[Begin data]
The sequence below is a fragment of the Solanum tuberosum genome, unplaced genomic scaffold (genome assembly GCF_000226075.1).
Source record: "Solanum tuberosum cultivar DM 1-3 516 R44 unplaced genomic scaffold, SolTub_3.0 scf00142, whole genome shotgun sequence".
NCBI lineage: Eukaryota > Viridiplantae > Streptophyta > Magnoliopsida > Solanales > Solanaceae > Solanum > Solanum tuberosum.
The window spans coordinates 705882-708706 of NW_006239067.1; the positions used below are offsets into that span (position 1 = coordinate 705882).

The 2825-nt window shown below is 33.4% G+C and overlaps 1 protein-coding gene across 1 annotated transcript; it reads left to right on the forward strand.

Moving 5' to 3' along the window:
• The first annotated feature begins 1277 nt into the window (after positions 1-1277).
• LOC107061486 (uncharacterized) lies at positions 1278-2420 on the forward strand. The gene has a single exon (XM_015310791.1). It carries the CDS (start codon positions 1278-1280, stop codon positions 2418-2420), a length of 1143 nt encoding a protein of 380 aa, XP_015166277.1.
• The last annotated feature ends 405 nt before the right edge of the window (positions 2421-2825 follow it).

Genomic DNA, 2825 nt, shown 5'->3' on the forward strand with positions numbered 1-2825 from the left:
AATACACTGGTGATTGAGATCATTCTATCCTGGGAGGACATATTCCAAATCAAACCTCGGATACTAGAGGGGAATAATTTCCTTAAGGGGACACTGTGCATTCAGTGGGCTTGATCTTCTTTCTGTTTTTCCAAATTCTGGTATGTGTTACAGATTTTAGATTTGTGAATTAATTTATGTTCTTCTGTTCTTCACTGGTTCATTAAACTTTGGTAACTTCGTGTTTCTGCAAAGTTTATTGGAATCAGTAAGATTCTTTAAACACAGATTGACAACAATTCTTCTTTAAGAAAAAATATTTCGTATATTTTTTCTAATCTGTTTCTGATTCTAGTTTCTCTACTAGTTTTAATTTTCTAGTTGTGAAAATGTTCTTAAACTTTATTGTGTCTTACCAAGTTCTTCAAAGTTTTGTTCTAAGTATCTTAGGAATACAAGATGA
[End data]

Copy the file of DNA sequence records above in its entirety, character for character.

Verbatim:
The sequence below is a fragment of the Solanum tuberosum genome, unplaced genomic scaffold (genome assembly GCF_000226075.1).
Source record: "Solanum tuberosum cultivar DM 1-3 516 R44 unplaced genomic scaffold, SolTub_3.0 scf00142, whole genome shotgun sequence".
NCBI lineage: Eukaryota > Viridiplantae > Streptophyta > Magnoliopsida > Solanales > Solanaceae > Solanum > Solanum tuberosum.
The window spans coordinates 705882-708706 of NW_006239067.1; the positions used below are offsets into that span (position 1 = coordinate 705882).

The 2825-nt window shown below is 33.4% G+C and overlaps 1 protein-coding gene across 1 annotated transcript; it reads left to right on the forward strand.

Moving 5' to 3' along the window:
• The first annotated feature begins 1277 nt into the window (after positions 1-1277).
• LOC107061486 (uncharacterized) lies at positions 1278-2420 on the forward strand. The gene has a single exon (XM_015310791.1). It carries the CDS (start codon positions 1278-1280, stop codon positions 2418-2420), a length of 1143 nt encoding a protein of 380 aa, XP_015166277.1.
• The last annotated feature ends 405 nt before the right edge of the window (positions 2421-2825 follow it).

Genomic DNA, 2825 nt, shown 5'->3' on the forward strand with positions numbered 1-2825 from the left:
AATACACTGGTGATTGAGATCATTCTATCCTGGGAGGACATATTCCAAATCAAACCTCGGATACTAGAGGGGAATAATTTCCTTAAGGGGACACTGTGCATTCAGTGGGCTTGATCTTCTTTCTGTTTTTCCAAATTCTGGTATGTGTTACAGATTTTAGATTTGTGAATTAATTTATGTTCTTCTGTTCTTCACTGGTTCATTAAACTTTGGTAACTTCGTGTTTCTGCAAAGTTTATTGGAATCAGTAAGATTCTTTAAACACAGATTGACAACAATTCTTCTTTAAGAAAAAATATTTCGTATATTTTTTCTAATCTGTTTCTGATTCTAGTTTCTCTACTAGTTTTAATTTTCTAGTTGTGAAAATGTTCTTAAACTTTATTGTGTCTTACCAAGTTCTTCAAAGTTTTGTTCTAAGTATCTTAGGAATACAAGATGA